The symposium engages with Henri Lefebvre’s (2014) argument that the reign of the city is ending; that the city now only exists as an image and an idea. In addition, the importance of heritage in gentrification processes and the museification of the historic urban core reveals, at least in part, the sense of loss through which that the modern metropolis is remembered. This connects more broadly with Derrida’s (1996) notion of ‘archive fever’, which, he understands, is part of a compulsive, repetitive culture; a ‘homesickness’ born of a ‘nostalgic desire to return to the origin’ (ibid: 167). Through keynote speakers and panels the symposium will explore perspectives that make links between contemporary archiving processes, city museums, visual culture, heritage urbanism, ‘authenticity’ and the cultural regeneration of historic urban spaces.

Registration costs £10.00. You can book your place here: http://store.york.ac.uk/product-catalogue/centre-for-modern-studies/conferences
a

‘Urban society is the battle ground for new forms of radical and progressive politics: it has to be’: Andy Merrifield on fifty years of the right to the city

Andy Merrifield is one of most cogent and absorbing writers on the French sociologist and philosopher Henri Lefebvre. I have fond memories of reading his chapter on Lefebvre in the excellent collection of essays on Marxist thinkers on the city that Merrifield published in 2002, MetroMarxism.51c1w4lefel__sx335_bo1204203200_

I was coming towards the end of my PhD thesis at the time–in which I’d drawn upon Lefebvre a great deal–but I was still unsure whether my interpretation was ‘correct’ or whether it had any place at all in a thesis about racism on the periphery of the city and how some of the answers to overcoming this lie in urban space itself. Andy’s chapter provided the reassurance I needed. He is that kind of writer.

Just a few days ago Andy published another excellent piece on Lefebvre, this time celebrating (and commiserating) the 50th anniversary of the publishing of Right to the City. It’s an insightful and hopeful read in these worrying times and you can find it here:

https://andymerrifield.org/2017/01/22/fifty-years-on-the-right-to-the-city/

Another new JUCS assistant editor: Introducing Gareth Millington

Hello, I’m Gareth Millington, another of the new assistant editors on Journal of Urban Cultural Studies. I’m a Senior Lecturer in the Department of Sociology at University of York, UK. An urban sociologist ‘by trade’, I’m a member of CURB, University of York’s Centre for Urban Research and I also co-convene a research stream with David Huyssen in the University’s Centre for Modern Studies called Archiving the City.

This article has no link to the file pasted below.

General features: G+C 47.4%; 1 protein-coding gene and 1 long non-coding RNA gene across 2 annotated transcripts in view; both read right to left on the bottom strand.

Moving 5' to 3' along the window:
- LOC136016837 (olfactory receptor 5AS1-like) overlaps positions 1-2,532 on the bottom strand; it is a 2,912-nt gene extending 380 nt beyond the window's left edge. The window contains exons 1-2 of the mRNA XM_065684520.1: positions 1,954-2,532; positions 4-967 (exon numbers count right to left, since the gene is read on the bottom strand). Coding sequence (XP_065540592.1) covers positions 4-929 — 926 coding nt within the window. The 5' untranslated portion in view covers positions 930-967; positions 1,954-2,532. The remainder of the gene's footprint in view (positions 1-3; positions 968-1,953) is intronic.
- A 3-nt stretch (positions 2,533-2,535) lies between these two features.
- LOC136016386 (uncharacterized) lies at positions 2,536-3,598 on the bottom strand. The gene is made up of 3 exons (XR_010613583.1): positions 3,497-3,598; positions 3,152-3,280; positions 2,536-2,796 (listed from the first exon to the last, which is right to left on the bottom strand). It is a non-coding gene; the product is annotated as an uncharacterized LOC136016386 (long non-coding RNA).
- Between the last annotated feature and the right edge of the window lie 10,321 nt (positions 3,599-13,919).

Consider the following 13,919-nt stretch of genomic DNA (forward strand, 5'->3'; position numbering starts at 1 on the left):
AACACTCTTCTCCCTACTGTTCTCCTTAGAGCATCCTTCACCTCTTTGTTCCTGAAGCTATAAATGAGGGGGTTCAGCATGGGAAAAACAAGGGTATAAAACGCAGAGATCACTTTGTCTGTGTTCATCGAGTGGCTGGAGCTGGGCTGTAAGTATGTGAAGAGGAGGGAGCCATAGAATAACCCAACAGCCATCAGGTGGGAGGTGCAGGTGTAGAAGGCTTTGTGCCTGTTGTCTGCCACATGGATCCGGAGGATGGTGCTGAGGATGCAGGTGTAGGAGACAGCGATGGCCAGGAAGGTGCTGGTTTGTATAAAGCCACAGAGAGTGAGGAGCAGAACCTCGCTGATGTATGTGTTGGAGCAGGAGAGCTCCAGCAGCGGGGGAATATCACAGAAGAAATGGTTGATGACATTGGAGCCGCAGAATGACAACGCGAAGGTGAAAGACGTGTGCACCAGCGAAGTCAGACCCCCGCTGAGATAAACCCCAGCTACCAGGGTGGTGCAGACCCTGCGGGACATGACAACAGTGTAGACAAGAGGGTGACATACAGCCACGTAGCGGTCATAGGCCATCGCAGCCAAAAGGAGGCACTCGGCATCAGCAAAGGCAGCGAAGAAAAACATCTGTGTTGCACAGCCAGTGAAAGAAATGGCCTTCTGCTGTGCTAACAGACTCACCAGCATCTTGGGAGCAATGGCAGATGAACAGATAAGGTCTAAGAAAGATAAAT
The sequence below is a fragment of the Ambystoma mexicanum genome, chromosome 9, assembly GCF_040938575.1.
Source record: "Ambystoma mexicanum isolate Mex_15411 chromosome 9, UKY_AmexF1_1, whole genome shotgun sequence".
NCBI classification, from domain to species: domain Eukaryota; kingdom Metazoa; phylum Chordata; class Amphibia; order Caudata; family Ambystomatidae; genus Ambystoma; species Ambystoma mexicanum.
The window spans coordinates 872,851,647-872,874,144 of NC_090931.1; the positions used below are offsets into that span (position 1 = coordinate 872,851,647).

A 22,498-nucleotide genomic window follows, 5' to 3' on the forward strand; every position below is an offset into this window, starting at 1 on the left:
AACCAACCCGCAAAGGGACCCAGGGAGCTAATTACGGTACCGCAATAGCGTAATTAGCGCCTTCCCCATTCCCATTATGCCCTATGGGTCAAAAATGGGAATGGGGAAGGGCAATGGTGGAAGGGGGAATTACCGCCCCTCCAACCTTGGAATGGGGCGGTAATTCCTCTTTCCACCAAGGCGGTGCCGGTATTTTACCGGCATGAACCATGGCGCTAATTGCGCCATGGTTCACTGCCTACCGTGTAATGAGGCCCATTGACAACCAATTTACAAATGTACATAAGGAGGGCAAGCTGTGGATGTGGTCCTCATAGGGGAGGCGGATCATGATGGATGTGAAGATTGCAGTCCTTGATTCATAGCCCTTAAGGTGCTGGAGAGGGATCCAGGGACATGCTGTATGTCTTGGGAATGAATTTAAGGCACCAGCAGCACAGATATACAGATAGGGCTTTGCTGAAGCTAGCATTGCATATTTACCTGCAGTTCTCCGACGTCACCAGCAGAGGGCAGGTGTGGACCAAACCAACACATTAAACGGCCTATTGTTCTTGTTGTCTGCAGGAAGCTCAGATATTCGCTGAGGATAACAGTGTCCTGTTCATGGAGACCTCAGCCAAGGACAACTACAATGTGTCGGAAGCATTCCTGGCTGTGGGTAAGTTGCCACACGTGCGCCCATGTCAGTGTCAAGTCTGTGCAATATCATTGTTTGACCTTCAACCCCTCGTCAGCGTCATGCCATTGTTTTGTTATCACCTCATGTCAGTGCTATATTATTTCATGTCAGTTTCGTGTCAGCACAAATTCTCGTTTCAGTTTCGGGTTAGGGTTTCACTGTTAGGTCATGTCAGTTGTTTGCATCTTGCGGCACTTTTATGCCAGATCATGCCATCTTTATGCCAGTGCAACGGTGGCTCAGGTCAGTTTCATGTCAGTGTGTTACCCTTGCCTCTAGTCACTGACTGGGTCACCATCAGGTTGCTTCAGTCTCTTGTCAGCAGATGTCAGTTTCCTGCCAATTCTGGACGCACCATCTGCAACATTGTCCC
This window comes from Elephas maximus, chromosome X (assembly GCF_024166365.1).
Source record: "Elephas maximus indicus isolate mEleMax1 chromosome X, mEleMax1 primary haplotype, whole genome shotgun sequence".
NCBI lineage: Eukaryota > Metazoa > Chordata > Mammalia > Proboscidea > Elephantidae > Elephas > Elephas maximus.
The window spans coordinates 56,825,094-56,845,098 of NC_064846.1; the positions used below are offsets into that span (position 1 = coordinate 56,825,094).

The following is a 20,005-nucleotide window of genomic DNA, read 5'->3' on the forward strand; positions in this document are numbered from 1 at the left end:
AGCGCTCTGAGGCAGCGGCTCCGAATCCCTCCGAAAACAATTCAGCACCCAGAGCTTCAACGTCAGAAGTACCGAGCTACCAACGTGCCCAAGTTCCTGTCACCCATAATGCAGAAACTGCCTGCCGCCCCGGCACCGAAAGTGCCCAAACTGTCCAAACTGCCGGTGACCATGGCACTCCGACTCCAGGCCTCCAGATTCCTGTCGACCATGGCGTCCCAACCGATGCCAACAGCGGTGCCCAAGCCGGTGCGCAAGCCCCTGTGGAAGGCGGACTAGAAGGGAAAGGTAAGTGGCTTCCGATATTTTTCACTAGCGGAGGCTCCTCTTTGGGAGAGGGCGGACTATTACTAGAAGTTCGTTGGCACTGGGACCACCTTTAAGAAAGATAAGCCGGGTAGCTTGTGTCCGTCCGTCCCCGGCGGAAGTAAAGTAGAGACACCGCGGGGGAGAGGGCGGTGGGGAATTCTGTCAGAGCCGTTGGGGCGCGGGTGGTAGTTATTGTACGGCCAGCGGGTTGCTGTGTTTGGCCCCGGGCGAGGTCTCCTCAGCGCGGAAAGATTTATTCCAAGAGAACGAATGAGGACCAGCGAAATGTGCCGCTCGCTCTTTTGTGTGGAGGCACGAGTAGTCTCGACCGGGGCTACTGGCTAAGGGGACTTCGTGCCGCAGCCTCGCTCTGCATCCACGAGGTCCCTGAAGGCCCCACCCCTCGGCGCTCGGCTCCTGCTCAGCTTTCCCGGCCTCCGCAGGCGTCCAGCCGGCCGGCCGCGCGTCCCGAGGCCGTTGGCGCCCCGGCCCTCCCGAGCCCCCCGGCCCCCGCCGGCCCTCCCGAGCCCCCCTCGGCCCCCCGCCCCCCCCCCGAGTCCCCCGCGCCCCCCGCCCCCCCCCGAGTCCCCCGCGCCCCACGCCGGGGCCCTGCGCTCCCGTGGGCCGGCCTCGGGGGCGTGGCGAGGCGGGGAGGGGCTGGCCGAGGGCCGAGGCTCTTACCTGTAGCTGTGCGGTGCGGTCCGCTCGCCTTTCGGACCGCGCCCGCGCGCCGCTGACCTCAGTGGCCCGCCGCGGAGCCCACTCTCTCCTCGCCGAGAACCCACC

gareth%20pic

My work thus far has focused on ‘race’, racism, migration and urbanization. This culminated in my 2011 book ‘Race’, Culture and the Right to the City (Palgrave Macmillan). I have also written about urban protest and resistance, notably papers on the 2011 London riots (see ‘I Found the Truth in Foot Locker’ in Antipode last year) and a paper on resistance to territorial stigmatisation in a Parisian banlieue (co-authored with David Garbin and published in Urban Studies in 2012).

race-cover

My theoretical inspirations have tended to be authors such as Henri Lefebvre, Marshall Berman, Iris Marion Young and Paul Gilroy although more recently I have engaged considerably with the work of Jacques Rancière on the relationship between politics and aesthetics. (A short article on Berman, titled Right to the City (if you want it) was published in JUCS in 2015.)

In recent work I have attempted to examine some of the neglected cultural dimensions of so-called ‘planetary urbanization’. A paper from 2016 (published in IJURR) considers the clash of city images found at a recent L.S. Lowry exhibition at Tate Britain. My most recent book, published late in 2016, is the most significant product of this work. Titled Urbanization and the Migrant in British Cinema: Spectres of the City, the book closely examines the urban ‘content’ of a series of independent films made about migration during the late 1990s and early 2000s, arguing that together they comprise an incipient aesthetics of expansive urbanization; a mondialising aesthetic that differs radically from and counters that of the ‘classic’ mid-century metropolitan way of seeing the city.

51oli1de6dl__sy344_bo1204203200_

My current projects include a study of urban aesthetics in interior design magazines during the ‘long’ pre-Crash decade of 1997-2008 (using a cultural political economy approach) and a revisit of the territorial stigma study in La Courneuve, Paris with David Garbin, taking into consideration recent developments such as urban renewal, increased Islamophobia and the resurgence of Le Pen’s far right.

Anyway, that’s a quick-ish introduction. More from me soon!